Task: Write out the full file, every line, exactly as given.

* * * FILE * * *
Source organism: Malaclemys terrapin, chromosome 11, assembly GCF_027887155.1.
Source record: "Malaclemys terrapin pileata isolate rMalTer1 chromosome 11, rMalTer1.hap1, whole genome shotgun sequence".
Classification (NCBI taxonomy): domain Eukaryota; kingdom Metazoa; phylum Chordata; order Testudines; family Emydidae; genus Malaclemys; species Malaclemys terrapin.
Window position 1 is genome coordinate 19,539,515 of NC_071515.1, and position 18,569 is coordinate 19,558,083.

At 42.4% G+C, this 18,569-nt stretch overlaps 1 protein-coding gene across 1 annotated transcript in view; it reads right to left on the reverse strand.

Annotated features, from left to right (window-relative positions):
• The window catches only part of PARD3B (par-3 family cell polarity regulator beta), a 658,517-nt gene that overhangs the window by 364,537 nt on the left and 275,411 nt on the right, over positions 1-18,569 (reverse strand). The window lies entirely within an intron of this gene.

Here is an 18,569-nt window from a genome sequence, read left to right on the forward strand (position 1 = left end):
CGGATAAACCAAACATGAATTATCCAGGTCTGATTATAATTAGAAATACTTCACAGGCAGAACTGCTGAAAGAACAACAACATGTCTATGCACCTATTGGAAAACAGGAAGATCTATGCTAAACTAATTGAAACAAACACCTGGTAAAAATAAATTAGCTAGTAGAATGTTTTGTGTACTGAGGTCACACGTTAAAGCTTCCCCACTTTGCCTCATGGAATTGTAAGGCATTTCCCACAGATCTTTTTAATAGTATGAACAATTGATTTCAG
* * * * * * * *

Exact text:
Source organism: Malaclemys terrapin, chromosome 11, assembly GCF_027887155.1.
Source record: "Malaclemys terrapin pileata isolate rMalTer1 chromosome 11, rMalTer1.hap1, whole genome shotgun sequence".
Classification (NCBI taxonomy): domain Eukaryota; kingdom Metazoa; phylum Chordata; order Testudines; family Emydidae; genus Malaclemys; species Malaclemys terrapin.
Window position 1 is genome coordinate 19,539,515 of NC_071515.1, and position 18,569 is coordinate 19,558,083.

At 42.4% G+C, this 18,569-nt stretch overlaps 1 protein-coding gene across 1 annotated transcript in view; it reads right to left on the reverse strand.

Annotated features, from left to right (window-relative positions):
• The window catches only part of PARD3B (par-3 family cell polarity regulator beta), a 658,517-nt gene that overhangs the window by 364,537 nt on the left and 275,411 nt on the right, over positions 1-18,569 (reverse strand). The window lies entirely within an intron of this gene.

Here is an 18,569-nt window from a genome sequence, read left to right on the forward strand (position 1 = left end):
CGGATAAACCAAACATGAATTATCCAGGTCTGATTATAATTAGAAATACTTCACAGGCAGAACTGCTGAAAGAACAACAACATGTCTATGCACCTATTGGAAAACAGGAAGATCTATGCTAAACTAATTGAAACAAACACCTGGTAAAAATAAATTAGCTAGTAGAATGTTTTGTGTACTGAGGTCACACGTTAAAGCTTCCCCACTTTGCCTCATGGAATTGTAAGGCATTTCCCACAGATCTTTTTAATAGTATGAACAATTGATTTCAG